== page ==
Off to the left in the next gully we could just see a farmers hut built under a huge rock, now that is what I would like to have a look at if we have time. The next section of the walk was down hill and I mean downhill, the grass was over our heads and we walked passed a good stand of bamboo, the bamboo was just the right size, 75mm in diameter and larger, just what I need to make bamboo furniture. As we walk passed a small creek Rueben disappeared into bush and came back with a very large looking grapefruit (Moli) but it turned out to be an extremely large orange come lemon, not to bitter and not to sweet, this is for our lunch. The total decent was around 80 Mt to the farmers hut. The farmer walks into his small plot of land once a fortnight to cultivate his kava crop, if all goes right for him he will have to harvest his crop then dry it out over three weeks. Now the expensive part of the operation is getting in to Nadi Town without breaking the bank. He could sell his crop to a middle man and receive $10 a bunch or wait till he has enough to pay for the $100 trip into Nadi and sell his Kava for $30 a small bundle and have some money left over to buy food and pay the $100 to get home.
The farmers hut was ten meters from the creek so we turned right and walked through another stand of bamboo but this stand was massive, then we hopped over a few rocks before standing in front of an impressive waterfall. This time the story was true it was a big waterfall for once. Too many villagers will tell you they have the biggest waterfall in Fiji and the best Kava. Take a look at the photos you will see how impressive the falls are. Rueben came up with the idea of building a Bili bili, a raft out of bamboo the Fijian way. The pool at the base of the falls is ideal for rafting around and if you are game you can paddle under the waterfall while the lovo is cooking. Plus when I first saw the waterfall I said what a fantastic rock face to abseil down, I was told NO you cannot, wait and see?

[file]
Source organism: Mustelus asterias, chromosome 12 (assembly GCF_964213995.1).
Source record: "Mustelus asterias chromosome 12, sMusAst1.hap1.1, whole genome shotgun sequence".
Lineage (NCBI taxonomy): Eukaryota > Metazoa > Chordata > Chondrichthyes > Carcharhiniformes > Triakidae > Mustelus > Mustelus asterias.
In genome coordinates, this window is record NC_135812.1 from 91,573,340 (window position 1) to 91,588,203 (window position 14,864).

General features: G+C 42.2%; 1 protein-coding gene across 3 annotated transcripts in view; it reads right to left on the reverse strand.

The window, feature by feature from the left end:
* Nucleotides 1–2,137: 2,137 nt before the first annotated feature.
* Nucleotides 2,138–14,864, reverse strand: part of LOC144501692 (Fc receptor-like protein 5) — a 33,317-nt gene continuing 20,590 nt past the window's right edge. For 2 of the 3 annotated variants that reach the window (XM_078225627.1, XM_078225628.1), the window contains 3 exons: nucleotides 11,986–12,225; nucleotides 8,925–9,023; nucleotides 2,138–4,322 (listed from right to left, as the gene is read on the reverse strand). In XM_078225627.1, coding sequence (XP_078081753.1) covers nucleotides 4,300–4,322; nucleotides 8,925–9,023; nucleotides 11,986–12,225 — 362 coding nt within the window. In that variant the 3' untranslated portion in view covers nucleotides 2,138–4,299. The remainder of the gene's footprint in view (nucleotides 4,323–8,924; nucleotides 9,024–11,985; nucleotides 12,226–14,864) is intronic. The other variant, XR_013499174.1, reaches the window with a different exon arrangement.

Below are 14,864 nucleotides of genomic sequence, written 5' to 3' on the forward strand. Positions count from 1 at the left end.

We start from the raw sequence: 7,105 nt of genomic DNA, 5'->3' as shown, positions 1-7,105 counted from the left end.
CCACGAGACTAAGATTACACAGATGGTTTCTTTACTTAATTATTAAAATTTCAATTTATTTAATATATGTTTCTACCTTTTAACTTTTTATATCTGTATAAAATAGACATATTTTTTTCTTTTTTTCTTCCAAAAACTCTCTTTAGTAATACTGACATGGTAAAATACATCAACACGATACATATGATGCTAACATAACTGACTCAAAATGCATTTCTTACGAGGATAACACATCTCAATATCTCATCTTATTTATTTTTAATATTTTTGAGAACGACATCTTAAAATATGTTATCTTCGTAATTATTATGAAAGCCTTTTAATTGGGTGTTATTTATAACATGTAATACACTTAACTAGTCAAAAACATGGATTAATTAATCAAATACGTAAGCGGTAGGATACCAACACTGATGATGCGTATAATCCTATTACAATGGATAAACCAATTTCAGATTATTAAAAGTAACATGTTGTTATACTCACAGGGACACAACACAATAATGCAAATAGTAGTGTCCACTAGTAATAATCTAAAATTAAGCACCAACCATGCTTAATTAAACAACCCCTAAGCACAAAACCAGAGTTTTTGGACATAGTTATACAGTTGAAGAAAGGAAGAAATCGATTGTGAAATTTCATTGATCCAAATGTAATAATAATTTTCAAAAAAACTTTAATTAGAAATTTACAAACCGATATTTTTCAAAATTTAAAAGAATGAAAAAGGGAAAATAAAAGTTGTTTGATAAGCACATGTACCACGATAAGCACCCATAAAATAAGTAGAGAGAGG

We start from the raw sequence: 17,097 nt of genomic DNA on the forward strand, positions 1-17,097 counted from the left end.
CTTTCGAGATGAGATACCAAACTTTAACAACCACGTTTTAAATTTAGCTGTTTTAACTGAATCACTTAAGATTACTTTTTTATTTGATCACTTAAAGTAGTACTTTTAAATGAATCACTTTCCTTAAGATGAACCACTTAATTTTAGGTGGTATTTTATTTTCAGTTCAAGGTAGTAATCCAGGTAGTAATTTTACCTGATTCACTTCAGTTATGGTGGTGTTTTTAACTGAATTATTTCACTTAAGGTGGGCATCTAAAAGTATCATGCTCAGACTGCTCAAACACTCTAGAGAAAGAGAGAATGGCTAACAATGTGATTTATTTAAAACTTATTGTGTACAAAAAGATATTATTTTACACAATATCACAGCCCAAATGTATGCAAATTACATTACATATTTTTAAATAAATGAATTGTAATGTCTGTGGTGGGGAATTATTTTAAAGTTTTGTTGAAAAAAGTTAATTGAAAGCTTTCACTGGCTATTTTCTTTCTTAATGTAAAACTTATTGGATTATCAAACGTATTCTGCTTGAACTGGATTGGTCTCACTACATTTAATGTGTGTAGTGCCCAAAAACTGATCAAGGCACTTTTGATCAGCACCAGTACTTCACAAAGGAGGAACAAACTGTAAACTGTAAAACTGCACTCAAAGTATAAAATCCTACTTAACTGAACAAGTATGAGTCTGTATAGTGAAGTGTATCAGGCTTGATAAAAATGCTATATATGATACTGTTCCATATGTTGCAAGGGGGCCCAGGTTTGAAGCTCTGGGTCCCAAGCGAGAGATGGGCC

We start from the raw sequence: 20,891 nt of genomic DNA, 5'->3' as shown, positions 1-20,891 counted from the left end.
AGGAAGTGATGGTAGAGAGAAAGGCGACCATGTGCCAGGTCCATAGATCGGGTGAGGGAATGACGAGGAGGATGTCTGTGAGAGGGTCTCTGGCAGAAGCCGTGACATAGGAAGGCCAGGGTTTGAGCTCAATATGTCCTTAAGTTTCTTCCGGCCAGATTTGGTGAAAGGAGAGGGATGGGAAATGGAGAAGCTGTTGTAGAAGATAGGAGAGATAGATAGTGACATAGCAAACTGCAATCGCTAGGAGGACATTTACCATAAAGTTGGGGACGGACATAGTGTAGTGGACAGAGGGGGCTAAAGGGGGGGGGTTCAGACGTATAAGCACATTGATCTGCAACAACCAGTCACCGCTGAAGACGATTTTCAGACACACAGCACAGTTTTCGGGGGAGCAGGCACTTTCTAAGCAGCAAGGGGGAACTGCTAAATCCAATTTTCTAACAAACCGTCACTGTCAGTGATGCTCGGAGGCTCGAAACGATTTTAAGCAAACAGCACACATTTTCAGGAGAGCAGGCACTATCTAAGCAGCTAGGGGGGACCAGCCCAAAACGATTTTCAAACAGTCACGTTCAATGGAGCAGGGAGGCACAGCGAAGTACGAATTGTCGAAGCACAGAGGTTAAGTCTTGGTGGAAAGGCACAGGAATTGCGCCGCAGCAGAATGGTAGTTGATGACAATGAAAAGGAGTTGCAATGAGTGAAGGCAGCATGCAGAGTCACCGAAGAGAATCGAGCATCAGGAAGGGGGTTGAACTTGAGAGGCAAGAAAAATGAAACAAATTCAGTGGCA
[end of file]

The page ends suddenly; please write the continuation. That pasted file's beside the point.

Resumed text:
Rusi was very busy getting the lovo ready. And what a lovo it was. Marinated chicken, roasted egg plant with onions, tomato, roasted kumara. There was even a roasted Pineapple for dessert. This was the best Lovo I have had in Fiji EVER. If you do not believe me you will just have to try it. At 1500 H the sun had passed over the top of the waterfall and the temperature was starting to drop, even the water temp was a cool 19°C too cold for me. We had some time up our sleeve so we took off on a short nature walk with Rueben he pointed out a plant here and a plant there this one was used for this and that one for that by the time we got back to the water fall there was a hot cup of lemon tea, the lemon leafs were picked off a lemon tree growing next to the old hut we pasted this morning, the banana cake was not to bad was well.
Now all we have to do is walk out. The 20 minutes climb to the pine tree was a good workout, not to hard but it was a good way to work off the lovo lunch. We lost track of the time walking out, we were too busy looking around to see what else we could add to the waterfall tour and forgot about the sun set. Being so high up in the hill it felt like three in the afternoon not five so we run to the car and shot off to the cliffs. We missed the sun set by minutes, we won’t do that again. In all it was a fantastic day out, a long day but there was lots to see and learn, I was amazed at how fast the time just flew by. I am planning to go back soon an explore the lower valley to see if we can add other interesting activities to the tour